the second point is that there will be some who can afford to pay more but would not want to pay more. and there will be some who actually cannot afford to pay more but will want to pay more. the law of averages will iron these two extremities out. to assume that this may not be the case is similar to assume that your fear that everyone will now go for c and b2 and skewed the demand for such wards.

kwayteowman said...


"the law of averages will iron these two extremities out"

Disagree with this claim. The assumption here is that it's 50-50 on each side.

In any case, it really doesn't matter what the reality is in terms of whether people do want to pay or cannot pay.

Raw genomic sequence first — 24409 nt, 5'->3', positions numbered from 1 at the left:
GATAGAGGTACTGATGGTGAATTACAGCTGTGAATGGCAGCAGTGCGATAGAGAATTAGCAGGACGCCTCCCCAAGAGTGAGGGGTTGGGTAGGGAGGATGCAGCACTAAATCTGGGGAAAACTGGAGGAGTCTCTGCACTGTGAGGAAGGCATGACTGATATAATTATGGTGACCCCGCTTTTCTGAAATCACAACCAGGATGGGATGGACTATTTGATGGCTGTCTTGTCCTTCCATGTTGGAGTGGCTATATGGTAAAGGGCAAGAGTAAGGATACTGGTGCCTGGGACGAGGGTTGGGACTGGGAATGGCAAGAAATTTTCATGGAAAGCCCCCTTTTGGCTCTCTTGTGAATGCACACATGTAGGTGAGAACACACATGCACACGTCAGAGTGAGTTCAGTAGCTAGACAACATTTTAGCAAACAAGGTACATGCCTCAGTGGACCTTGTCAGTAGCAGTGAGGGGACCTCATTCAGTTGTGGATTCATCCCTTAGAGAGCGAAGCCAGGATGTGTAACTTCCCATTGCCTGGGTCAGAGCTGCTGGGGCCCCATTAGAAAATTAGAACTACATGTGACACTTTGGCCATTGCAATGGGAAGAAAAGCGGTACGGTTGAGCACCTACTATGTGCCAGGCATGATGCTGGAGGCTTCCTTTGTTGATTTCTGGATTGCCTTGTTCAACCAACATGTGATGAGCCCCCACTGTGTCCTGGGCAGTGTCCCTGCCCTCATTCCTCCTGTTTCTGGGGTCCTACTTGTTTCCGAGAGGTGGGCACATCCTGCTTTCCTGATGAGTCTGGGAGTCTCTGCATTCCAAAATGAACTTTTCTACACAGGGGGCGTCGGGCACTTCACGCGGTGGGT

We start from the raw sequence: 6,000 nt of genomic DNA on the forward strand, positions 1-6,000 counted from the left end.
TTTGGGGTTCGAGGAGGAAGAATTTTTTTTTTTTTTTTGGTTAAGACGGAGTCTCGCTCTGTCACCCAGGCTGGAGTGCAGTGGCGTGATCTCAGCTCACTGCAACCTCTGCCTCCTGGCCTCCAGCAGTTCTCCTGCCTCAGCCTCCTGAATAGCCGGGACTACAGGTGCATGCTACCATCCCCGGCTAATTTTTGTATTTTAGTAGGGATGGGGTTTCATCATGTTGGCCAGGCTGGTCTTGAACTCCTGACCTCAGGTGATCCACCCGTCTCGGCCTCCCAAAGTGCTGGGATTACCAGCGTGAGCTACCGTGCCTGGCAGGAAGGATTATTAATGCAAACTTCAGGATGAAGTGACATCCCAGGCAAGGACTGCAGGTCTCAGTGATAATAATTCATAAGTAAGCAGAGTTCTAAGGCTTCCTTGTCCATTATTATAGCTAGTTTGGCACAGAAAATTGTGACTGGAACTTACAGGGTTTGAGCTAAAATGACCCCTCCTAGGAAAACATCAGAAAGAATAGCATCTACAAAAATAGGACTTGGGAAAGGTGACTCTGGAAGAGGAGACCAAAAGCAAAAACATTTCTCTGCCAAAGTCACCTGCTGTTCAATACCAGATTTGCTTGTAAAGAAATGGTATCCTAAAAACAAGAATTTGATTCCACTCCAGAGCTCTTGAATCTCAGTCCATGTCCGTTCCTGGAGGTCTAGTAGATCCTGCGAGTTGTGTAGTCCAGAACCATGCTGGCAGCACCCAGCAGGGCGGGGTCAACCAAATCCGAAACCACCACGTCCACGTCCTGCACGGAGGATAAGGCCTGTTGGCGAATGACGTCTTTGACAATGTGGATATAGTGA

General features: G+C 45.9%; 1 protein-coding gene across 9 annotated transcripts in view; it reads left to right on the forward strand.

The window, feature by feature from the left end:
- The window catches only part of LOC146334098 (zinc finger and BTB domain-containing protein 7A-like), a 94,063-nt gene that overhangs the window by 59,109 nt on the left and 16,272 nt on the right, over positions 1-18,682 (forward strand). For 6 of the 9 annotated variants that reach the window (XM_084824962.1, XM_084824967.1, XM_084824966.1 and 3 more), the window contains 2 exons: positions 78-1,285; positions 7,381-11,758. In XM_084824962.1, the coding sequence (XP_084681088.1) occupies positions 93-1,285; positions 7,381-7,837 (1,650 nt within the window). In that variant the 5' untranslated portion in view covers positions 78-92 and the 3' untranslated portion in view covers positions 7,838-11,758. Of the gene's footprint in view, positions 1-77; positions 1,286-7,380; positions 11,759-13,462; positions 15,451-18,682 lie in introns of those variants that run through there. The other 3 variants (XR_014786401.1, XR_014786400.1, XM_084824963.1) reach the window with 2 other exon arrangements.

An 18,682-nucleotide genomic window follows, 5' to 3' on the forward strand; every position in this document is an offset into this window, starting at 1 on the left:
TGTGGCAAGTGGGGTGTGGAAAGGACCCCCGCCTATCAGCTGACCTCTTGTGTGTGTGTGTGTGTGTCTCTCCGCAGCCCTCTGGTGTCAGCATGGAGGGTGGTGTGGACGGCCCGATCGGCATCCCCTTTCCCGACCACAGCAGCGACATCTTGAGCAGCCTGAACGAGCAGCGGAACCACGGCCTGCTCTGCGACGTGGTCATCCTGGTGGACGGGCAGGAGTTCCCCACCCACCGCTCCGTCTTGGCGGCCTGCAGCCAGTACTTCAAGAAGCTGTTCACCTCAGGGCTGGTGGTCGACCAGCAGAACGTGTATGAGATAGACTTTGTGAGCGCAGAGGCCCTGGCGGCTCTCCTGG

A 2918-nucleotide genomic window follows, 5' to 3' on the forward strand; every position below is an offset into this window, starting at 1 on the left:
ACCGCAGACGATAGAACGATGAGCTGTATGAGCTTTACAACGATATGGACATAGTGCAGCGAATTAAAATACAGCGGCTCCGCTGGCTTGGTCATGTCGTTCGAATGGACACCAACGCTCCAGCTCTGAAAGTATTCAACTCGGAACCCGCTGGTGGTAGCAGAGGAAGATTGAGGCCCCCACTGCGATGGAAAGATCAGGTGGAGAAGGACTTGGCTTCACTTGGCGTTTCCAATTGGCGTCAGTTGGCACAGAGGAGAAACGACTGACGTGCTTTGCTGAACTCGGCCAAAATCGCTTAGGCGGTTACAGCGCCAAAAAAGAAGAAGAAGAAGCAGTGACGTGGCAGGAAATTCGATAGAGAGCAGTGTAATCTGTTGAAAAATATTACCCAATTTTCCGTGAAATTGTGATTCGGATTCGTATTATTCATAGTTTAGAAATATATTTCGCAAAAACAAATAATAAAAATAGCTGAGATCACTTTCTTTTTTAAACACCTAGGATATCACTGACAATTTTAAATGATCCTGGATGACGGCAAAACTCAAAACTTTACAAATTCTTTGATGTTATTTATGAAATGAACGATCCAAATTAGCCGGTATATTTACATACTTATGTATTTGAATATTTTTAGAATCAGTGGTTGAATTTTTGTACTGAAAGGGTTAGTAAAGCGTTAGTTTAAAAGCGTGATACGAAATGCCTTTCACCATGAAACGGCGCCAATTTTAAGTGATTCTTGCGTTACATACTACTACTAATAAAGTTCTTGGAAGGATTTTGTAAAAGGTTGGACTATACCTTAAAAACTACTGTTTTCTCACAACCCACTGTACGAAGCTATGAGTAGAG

The real problem at hand is that the demand is fast outstripping supply and there are only two ways to deal with the problem: (i) pump in more money; and (ii) re-allocate funds.

Means testing is a sound approach to achieve (ii). If you are arguing that the Garmen must pump in more money, then please argue accordingly instead of arguing against means testing, which is a red herring in the KTM's opinion.

At the end of the day, the KTM doesn't agree that it's a matter of not being able to afford. It's just a matter of not wanting to pay more. The KTM thinks that we should just extend loan facilities for people to pay for their own medical treatments.

They can get treated first, but they pay up after. Just like study loans. At the end of the day, money doesn't grow on trees hor. If these fellas don't want to pay, then the KTM would have to pay for them through taxes. Of course, you will argue that if the KTM suay suay gets sick, he also can enjoy the same subsidy.